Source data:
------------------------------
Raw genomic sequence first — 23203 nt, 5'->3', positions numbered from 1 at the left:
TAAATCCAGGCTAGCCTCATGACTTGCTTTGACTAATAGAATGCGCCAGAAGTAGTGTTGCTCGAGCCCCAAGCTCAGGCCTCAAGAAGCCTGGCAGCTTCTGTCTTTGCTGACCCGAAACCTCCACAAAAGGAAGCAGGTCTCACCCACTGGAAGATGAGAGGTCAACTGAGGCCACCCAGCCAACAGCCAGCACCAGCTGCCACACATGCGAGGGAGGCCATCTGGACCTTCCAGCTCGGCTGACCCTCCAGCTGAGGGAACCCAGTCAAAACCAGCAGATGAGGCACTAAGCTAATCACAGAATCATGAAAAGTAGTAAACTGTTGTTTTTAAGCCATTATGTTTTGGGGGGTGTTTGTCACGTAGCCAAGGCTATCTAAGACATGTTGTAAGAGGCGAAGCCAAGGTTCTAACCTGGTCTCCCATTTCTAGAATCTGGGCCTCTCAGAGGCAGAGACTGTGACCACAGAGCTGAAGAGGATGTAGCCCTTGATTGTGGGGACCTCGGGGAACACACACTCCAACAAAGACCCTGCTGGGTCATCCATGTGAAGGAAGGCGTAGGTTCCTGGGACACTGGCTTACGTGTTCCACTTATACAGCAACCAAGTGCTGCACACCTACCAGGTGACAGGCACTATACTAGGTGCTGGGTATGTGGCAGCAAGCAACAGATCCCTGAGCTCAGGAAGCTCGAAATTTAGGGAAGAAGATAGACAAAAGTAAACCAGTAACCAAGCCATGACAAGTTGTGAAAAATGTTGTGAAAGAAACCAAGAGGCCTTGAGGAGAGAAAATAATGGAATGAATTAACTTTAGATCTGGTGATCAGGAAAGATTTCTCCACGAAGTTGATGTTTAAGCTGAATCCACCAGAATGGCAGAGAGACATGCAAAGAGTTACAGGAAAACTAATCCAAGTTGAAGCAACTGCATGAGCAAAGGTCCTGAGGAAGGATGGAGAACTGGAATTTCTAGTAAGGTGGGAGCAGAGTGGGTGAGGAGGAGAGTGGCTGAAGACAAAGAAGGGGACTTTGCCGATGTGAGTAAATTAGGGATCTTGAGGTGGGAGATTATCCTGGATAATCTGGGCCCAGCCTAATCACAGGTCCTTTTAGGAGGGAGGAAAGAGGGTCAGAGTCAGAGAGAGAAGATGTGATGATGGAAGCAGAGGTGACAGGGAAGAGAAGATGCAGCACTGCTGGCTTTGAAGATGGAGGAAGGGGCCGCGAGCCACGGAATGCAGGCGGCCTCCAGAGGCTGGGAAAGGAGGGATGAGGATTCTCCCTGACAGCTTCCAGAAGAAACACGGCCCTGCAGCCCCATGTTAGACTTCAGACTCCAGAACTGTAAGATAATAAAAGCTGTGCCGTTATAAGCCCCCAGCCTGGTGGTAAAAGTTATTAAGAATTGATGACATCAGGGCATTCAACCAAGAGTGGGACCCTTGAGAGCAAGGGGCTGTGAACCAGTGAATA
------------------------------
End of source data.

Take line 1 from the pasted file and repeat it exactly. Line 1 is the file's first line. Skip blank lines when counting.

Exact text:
Raw genomic sequence first — 23203 nt, 5'->3', positions numbered from 1 at the left: